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Jordan R. Hadfield Archives -

What is the Risk of being too Conservative

By | 2018, Money Moxie | No Comments

Are your conservative investments at risk? What about the cash you are keeping in your savings account or in the safe downstairs? “No,” you might be thinking, “I keep cash because it’s safe.” If these are your thoughts, I have some bad news. In an effort to avoid risk, you could be taking on a different kind of risk. I’m talking about inflation risk and it’s a silent killer that preys on the innocent.

Inflation can cause damage too small to be seen until it’s too large to be avoided. And the more conservative the investment, the greater the risk. “But wait,” you might be saying, “I thought conservative investments were safer and risk increased only as I invested more aggressively.” That is generally true with market risk, but it does change when considering inflation risk.

According to inflationdata.com, inflation has historically averaged just over 3%. This means on average a dollar will buy 3% less than it did 12 months earlier. A product that costs $100 dollars today will cost over $2,000 dollars 100 years from now. When my father was young, a candy bar cost 5 cents. I remember paying 50 cents as a child. Today, a candy bar is $1.25. That’s inflation.

If our money is not earning at least the rate of annual inflation, our purchasing power is decreasing. My father could’ve bought almost 20 candy bars with a dollar when he was young. With the same dollar, a child today couldn’t even buy one.

As you can see in the Risk vs. Reward graph I’ve provided, the more aggressive the investment, the greater the potential should be for gain, especially over long periods of time. However, I want to call your attention to the left side of the graph, the conservative side. This side of the graph shows little to no risk being taken and yet there is a loss. That is the risk of being too conservative. This loss isn’t a loss of principal, but a loss of purchasing power.

Keeping up with inflation should be an investor’s number one goal, and some conservative investments struggle to do that. Conservative investments do serve an important purpose and are a great choice for short term goals and emergency funds. But if your goal is long-term, adding a little more risk may actually reduce inflation risk. Investing in a diversified portfolio that includes stock market and bond market risk may help protect you from inflation risk.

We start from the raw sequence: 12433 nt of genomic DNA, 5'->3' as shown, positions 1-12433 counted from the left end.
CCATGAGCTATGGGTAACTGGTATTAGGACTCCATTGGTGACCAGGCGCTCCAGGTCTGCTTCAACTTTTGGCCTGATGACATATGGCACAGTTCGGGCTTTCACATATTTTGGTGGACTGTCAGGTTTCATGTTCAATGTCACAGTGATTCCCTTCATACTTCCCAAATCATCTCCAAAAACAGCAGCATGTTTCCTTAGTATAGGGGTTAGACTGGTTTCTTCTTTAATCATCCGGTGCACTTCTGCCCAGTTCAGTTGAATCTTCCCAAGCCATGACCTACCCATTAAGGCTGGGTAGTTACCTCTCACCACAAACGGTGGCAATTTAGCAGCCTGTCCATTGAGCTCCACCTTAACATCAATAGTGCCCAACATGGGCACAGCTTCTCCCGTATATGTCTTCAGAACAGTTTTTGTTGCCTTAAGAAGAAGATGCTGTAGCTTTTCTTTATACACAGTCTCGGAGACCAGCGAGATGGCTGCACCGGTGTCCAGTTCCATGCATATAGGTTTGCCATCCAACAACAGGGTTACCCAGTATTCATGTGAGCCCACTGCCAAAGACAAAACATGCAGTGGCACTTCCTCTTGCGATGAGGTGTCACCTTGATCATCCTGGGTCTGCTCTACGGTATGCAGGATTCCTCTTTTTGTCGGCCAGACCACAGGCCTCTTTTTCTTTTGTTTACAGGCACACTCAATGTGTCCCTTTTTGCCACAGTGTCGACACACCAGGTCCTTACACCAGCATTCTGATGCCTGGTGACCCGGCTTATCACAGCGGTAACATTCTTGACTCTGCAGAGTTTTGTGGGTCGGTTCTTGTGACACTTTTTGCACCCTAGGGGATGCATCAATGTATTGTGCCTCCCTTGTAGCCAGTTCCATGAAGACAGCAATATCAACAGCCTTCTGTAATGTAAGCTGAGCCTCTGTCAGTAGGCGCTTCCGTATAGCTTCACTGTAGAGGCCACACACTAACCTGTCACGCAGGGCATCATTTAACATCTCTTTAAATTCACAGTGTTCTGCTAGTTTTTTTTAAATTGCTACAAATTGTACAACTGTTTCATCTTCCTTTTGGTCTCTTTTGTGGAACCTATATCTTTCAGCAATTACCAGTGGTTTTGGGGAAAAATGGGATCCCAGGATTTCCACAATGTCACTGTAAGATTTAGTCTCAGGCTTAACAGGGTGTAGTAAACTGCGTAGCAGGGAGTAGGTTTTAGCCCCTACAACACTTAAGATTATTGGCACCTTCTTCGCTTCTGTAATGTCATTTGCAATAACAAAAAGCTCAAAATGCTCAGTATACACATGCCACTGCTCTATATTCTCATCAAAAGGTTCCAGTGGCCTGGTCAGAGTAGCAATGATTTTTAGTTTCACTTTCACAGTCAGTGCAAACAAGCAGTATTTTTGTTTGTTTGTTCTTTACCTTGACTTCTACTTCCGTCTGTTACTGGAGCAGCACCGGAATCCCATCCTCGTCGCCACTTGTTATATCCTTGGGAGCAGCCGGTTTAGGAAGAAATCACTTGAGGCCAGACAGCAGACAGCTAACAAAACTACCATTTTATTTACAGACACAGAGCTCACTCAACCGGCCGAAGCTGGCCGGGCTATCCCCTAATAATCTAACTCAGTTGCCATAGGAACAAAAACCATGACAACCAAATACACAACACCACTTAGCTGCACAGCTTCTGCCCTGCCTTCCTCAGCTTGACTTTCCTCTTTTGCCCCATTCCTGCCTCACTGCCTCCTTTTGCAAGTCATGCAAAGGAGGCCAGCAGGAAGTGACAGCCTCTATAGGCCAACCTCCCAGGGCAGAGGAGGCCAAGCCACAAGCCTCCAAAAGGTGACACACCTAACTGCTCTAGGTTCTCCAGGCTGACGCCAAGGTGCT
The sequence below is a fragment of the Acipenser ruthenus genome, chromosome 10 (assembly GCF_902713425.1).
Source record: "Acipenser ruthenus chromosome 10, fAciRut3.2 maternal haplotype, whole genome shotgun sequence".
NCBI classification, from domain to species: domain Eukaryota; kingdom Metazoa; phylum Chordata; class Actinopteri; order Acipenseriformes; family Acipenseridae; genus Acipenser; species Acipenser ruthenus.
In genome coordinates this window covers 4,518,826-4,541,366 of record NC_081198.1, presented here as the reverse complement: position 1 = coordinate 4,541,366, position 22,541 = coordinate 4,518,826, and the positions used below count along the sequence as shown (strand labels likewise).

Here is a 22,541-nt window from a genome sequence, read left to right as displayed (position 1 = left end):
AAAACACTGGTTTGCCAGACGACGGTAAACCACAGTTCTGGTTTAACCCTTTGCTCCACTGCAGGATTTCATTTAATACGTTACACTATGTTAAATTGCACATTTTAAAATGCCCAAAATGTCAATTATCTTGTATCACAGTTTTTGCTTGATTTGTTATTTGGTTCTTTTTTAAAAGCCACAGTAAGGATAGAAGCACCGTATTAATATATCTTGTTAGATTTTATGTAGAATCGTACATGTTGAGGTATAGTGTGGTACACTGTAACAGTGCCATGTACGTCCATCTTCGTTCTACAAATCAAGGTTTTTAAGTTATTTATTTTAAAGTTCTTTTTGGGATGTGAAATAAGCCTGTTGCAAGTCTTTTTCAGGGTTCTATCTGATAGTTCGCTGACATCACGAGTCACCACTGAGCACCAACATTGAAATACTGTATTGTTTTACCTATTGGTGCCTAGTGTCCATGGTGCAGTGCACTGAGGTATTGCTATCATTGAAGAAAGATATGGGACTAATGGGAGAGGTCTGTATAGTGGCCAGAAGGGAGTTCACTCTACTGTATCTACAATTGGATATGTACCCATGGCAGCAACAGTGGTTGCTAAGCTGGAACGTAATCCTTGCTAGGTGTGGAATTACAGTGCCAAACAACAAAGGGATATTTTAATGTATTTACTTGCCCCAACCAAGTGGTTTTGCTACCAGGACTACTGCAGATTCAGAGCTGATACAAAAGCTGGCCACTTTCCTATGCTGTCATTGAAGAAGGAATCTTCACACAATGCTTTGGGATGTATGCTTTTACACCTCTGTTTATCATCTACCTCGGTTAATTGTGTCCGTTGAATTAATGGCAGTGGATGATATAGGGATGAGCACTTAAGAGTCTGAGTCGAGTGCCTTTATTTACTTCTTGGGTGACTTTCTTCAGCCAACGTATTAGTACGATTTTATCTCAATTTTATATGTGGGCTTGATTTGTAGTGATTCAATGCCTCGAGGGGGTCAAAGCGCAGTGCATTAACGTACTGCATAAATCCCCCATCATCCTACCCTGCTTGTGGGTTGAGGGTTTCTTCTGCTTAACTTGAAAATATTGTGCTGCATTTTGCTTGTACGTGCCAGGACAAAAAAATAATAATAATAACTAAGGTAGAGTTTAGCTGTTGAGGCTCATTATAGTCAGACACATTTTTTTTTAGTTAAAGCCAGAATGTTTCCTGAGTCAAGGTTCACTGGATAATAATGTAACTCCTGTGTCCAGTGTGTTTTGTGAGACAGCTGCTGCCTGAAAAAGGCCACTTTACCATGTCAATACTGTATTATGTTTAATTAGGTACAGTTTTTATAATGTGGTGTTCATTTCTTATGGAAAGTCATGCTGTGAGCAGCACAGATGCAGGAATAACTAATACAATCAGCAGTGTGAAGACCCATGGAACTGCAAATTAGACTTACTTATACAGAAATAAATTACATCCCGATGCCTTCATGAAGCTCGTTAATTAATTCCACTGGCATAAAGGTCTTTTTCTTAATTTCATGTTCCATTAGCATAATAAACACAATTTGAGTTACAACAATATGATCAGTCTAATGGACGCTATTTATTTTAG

A real area of concern for inflation risk is in retirement. If these investors don’t keep up with inflation, they could risk living longer than their money. At a 3.5% inflation rate, the cost of goods will double every 20 years. This means an 85 year-old couple who keep their investments in cash will have half the purchasing power they did when they retired at 65. Although the principal amount would be the same, it would be like a 50% loss. That is a risk I hate to see investors take.

For more information on inflation risk, market risk, and the risks taken in your current portfolio, please call us and schedule an appointment. We would love to answer any questions you have and help you to reduce unnecessary risk.

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Smedley Financial’s New Advisors

By | 2018, Money Moxie, Newsletter | No Comments

We are pleased to introduce two new advisors at Smedley Financial, Jordan Hadfield, and Leah Nelson. In our search for new advisors, we focused on people who had an in-depth education in all facets of financial planning and advising and demonstrated a high level of integrity. We were fortunate to find two amazing individuals with these sought-after qualities. If you have not had the opportunity to meet them yet, we hope you will over the next several months.

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Jordan Hadfield

On May 27th, 2012, I climbed into the right seat of a small aircraft next to a student pilot and took off down the runway. I was flying a Diamond DA20, and this trip was taking me from Provo to Lake Havasu to Catalina Island then up the coast to San Francisco and over to Lake Tahoe before heading back home. We flew low and slow, trying to take in the changing scenery and beautiful landscapes.

I was well on my way to becoming a professional pilot and hoped to land a full-time job flying very soon. That plan changed when I met my beautiful wife and realized a career in aviation would require constantly flying away from what matters most to me, my family. I now have two amazing boys and a little girl who rule my world. I have a bachelor’s degree in Personal Financial Planning from Utah Valley University and I am working towards my Certified Financial Planner® designation. Although I miss flying, I couldn’t be happier with what I’m doing now.